After germination, remove the plastic top, and keep the seedlings in a location with bright, indirect light, and maintain even moisture.
When they have grown two to four inches tall, and all risk of frost has passed, the seedlings are ready to start the acclimation process before being planted in the garden.
I like to acclimate my transplants over the course of three weeks because it gives me lots of flexibility with timing.
We’ve all accidentally forgotten to move our plants outside at least once – or maybe it’s just me? With this three week window, I am able to really make sure that my new plant babies will do well in the garden.
During the first week, set the transplants outside in an area that receives direct sunlight for just a few hours during the day and leave them for an hour on the first day, adding an hour each day.
The second week is a little more intense as I increase the amount of light and the amount of time that my transplants spend outside. My south-facing back porch receives lots of light in the early afternoon, so I put them there for four to five hours per day.
Finally, the third week is when I leave my plants out on that south-facing back porch for the entire day and overnight. On the last two days of that week, I plant them in my garden.
Throughout this acclimating process, I water my seedlings when the soil surface is dry.
I cannot stress this enough, but don’t let your transplants dry out or they will start to wilt! That stress will decrease their success when you plant them in your garden.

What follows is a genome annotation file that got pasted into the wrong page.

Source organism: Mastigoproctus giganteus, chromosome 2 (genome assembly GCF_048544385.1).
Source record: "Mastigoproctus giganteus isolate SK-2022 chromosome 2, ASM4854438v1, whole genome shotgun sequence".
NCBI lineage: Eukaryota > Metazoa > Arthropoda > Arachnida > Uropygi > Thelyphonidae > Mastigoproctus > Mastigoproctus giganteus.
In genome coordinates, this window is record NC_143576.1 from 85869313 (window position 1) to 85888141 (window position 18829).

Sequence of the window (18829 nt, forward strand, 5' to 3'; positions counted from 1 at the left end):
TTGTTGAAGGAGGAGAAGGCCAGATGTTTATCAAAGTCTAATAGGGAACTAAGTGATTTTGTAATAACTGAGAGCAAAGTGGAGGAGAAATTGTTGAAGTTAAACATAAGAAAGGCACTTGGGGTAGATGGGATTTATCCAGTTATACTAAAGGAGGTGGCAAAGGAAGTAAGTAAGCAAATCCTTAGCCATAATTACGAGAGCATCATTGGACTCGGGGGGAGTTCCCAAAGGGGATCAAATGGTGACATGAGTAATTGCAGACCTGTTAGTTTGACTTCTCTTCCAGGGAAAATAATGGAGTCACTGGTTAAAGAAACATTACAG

After your seedlings have been hardened off, or you have brought home transplants from your local garden center, prepare the mounds as discussed above.
Dig holes a bit deeper and wider than the size of the containers the plants are currently growing in.
Remove your transplants from their seed cells or containers by gently grasping the base of the stem with your thumb and index finger with one hand and pinching the sides of the plastic cell with your other.
Then gently place the root ball in the hole and backfill with soil. Water in well.
How to Grow ‘Butterkin’ Squash
As mentioned above, ‘Butterkin’ plants require full sun – about six to eight hours per day – and consistently warm temperatures.
The plants need soil that is well-draining, with a slightly acidic to neutral pH of 6.0 to 7.5 – they will not tolerate heavy clay.
I like to add organic amendments like compost and manure to my garden before I plant, so I typically don’t need to fertilize.
However, these plants are heavy feeders and you can fertilize with a balanced 10-10-10 (NPK) product every three to four weeks once they start flowering – stop fertilizing about a month before harvest.